Mark OMeara on top at Boeing Classic

By Associated PressAugust 28, 2009, 4:00 pm
Champions TourSNOQUALMIE, Wash. ' Its the only accolade missing from Mark OMearas golf resume: a win on the Champions Tour.
Hes a third of the way to filling that void.
OMeara eagled the 18th hole on Friday to finish a round of 6-under 66 and take a two-shot lead over a jumbled field after the first round of the Boeing Classic.
Its been 11 years since OMeara hosted a trophy in a PGA Tour-sanctioned event, when he won both the Masters and British Open in 1998 and was ranked as high as No. 2 in the world. But its been an official victory drought for OMeara since ' he won the Dubai Desert Classic in 2004 on the European Tour and a handful of specialty events since he hoisted the Claret Jug at Royal Birkdale 11 years ago.
Absolutely, it would be nice to win. Besides winning at Dubai the last thing I won was the par-3 competition at Augusta National two years ago, OMeara joked. It would be nice to get my first win and hopefully soon.
OMeara was 5 under after making birdie on No. 12, but fell back into the pack after a bogey on 16. On the uphill, 498-yard par-5 finishing hole ' that ranked the easiest hole in last years tournament ' OMeara knocked a 3-iron from about 205 yards to 17 feet. He then curled in the eagle putt, one of only two golfers on Friday to eagle the closing hole.
It was OMearas best opening round of the year and the second time hes led after the first round of a Champions Tour event. But leading after the first round at TPC Snoqualmie Ridge, the picturesque foothills course about 30 miles east of Seattle, has not been a good thing in the first four years of the tournament. No first-round leader has gone on to win.
Today the difference was I putted well. Last week I hit the ball well and didnt putt very well, OMeara said. This week, so far Ive putted a lot better and hit some really good shots.
Australian Mark McNulty had the best round of the day going, shooting a sizzling 6-under 30 on his first nine holes ' the back nine at Snoqualmie Ridge. But with the big names of OMeara, Nick Price, Gary Player and defending champion Tom Kite sent off on the front side, very little attention was paid to McNulty. He made the turn and played his 10th hole with a gallery of just seven people watching.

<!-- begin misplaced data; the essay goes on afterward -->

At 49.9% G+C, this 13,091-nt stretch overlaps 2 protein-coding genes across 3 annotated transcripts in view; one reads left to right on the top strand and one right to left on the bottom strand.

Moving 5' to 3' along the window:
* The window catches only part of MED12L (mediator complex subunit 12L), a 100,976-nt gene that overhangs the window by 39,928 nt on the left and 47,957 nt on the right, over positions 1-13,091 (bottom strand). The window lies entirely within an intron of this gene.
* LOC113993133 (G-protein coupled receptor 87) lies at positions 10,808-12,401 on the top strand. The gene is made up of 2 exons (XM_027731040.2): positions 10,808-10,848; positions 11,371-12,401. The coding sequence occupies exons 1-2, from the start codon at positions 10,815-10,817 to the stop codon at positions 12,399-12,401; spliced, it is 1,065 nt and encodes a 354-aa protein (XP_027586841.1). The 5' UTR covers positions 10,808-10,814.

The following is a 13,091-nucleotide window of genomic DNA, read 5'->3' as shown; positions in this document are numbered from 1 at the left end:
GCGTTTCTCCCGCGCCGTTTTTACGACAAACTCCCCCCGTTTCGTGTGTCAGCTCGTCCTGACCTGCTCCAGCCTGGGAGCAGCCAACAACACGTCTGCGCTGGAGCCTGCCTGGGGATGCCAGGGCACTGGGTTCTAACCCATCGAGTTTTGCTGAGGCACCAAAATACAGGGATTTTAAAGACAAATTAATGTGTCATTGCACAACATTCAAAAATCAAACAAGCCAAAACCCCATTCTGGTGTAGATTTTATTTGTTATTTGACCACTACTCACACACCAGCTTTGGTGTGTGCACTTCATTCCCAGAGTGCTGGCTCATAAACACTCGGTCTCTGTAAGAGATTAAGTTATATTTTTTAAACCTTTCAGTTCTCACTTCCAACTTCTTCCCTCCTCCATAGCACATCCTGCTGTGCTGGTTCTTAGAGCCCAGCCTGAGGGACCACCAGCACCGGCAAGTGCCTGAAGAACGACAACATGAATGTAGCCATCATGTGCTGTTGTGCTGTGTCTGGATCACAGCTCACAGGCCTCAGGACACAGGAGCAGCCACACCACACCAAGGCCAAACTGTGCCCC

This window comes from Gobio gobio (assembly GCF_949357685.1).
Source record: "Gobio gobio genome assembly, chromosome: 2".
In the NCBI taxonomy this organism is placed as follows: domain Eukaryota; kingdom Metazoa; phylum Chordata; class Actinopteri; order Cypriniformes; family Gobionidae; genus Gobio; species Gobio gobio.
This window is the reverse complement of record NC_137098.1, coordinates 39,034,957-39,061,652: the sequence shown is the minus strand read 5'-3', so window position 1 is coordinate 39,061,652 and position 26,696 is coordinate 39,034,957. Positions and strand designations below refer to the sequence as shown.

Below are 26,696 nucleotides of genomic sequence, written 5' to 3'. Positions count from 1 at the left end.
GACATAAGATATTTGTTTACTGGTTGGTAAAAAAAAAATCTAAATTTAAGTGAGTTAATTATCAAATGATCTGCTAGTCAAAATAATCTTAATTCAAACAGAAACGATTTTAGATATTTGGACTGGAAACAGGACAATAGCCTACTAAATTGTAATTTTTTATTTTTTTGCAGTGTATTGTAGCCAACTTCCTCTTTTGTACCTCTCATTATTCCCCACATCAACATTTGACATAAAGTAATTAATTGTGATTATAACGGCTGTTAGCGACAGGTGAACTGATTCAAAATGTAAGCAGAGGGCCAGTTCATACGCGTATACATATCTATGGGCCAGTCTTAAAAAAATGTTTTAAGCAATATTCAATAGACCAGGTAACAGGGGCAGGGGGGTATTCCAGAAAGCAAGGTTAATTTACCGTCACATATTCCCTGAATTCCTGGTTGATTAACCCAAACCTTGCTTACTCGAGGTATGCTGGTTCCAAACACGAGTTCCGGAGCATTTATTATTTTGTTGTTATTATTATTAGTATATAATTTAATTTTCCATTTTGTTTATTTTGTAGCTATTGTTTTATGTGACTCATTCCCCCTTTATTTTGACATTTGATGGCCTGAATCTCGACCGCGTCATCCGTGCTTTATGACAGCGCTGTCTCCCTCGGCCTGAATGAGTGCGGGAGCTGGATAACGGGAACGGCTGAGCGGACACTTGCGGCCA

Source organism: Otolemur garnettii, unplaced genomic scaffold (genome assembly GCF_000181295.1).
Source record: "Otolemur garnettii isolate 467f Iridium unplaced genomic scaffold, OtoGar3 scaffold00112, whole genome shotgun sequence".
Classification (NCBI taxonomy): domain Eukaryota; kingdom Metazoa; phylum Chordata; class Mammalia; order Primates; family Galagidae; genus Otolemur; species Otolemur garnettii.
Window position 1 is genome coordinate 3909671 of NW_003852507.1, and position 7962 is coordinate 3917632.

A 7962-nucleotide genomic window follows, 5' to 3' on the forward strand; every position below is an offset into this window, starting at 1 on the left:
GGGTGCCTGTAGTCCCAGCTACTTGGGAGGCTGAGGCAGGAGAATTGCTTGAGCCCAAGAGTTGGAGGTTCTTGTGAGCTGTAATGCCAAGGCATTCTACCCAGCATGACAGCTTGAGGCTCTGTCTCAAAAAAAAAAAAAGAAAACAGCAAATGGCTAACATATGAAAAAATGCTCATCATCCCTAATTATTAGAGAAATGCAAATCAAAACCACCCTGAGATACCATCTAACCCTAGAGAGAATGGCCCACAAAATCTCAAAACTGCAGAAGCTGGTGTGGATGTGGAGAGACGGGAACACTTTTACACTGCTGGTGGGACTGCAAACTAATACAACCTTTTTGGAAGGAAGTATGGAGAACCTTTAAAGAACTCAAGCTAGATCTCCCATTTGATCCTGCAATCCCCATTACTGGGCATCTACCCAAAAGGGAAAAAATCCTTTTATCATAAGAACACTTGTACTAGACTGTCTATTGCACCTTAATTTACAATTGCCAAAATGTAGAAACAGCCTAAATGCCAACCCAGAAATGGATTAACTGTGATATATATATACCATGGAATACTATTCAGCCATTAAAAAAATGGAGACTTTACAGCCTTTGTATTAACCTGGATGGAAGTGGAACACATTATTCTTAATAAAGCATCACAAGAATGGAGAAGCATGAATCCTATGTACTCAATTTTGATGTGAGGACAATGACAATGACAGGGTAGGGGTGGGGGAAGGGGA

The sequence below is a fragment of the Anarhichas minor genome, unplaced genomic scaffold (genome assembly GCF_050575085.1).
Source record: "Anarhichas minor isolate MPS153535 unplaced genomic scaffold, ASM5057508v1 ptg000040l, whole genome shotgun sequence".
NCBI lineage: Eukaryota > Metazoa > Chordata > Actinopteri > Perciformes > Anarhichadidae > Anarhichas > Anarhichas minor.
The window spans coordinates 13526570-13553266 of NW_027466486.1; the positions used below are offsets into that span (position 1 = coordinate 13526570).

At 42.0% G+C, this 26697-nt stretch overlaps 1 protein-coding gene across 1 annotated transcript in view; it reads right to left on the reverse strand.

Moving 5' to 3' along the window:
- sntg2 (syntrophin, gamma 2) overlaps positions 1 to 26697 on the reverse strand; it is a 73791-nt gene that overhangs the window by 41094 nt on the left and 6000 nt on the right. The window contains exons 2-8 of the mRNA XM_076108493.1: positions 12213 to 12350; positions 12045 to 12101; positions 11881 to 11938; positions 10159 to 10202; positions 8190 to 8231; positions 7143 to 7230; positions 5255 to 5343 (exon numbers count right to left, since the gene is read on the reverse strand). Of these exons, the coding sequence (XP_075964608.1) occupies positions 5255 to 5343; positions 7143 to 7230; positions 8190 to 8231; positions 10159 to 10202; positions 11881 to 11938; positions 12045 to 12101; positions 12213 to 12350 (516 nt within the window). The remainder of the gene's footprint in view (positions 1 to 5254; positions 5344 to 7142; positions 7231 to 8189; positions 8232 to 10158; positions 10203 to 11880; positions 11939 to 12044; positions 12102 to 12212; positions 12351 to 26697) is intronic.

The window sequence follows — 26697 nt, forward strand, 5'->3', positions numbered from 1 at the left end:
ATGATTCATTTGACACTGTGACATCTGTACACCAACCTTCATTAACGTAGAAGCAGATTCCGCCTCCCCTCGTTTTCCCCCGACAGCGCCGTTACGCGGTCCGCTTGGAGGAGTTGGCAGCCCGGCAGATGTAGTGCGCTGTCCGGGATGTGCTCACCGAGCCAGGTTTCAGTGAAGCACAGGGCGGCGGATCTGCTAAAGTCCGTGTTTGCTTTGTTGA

But McNulty couldnt keep the rhythm from his hot start going. He scrambled for pars on the first three holes of his backside, then bogeyed his 13th hole. He bogeyed his last ' the par-3 ninth ' when his tee shot on the 207-yard hole with water fronting the green found one of the greenside bunkers.
You shoot 6 under the first nine and come back 2 over its always disappointing, McNulty said.
Joining McNulty at 4 under were Allen Doyle, Loren Roberts and John Jacobs, who has played in just one tournament in the last two months. Jacobs, who limits himself to 11 tournaments a year, eagled No. 8, his 17th, to jump into contention.
The oldest winner on the Champions Tour was Mike Fetchick, who won the Hilton Head Seniors Invitational on his 63rd birthday in 1985. Jacobs wouldnt mind supplanting him.
Ive thought about that, the 64-year-old said. It might not happen this week, but I tell you what, if I behave myself it will happen.
Fifteen players were within three shots of OMeara, including Kite, the two-time champion, John Cook and Bernhard Langer. Its been a busy week for Kite, who played in last weeks Tradition in Sunriver, Ore., then jetted to the East Coast to promote Liberty National, the course he helped design and is being used this week for The Barclays.
Then it was back to Seattle, where Kite birdied three straight on the back nine before pulling his second shot into a bunker on 18 and making bogey. Thirty-two golfers broke par Friday, including Hale Irwin (70), Craig Stadler (70), Fuzzy Zoeller (71) and Hal Sutton (71).
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    Snedeker starts slow in effort to snag Masters invite

    By Will GrayDecember 14, 2017, 4:22 pm

    Brandt Snedeker flew halfway around the world in search of a Masters invite, but after one round of the Indonesian Masters it appears he'll likely return home empty-handed.

    Snedeker made only two birdies during his opening round in Indonesia, shooting an even-par 72 that left him in a tie for 77th and 10 shots behind leader Justin Rose. This is the final OWGR-rated event of 2017, and as a result it has drawn several notable entrants, including Snedeker, who hope to crack the top 50 in the world rankings by year's end to secure a trip to Augusta National.

    Snedeker started the year ranked No. 28, but after missing five months because of injury he entered the week ranked No. 51 and is projected to slip even further by the end of the month. As a result, he likely needs a top-3 finish in order to secure a return to the Masters, which he has missed only once since 2007.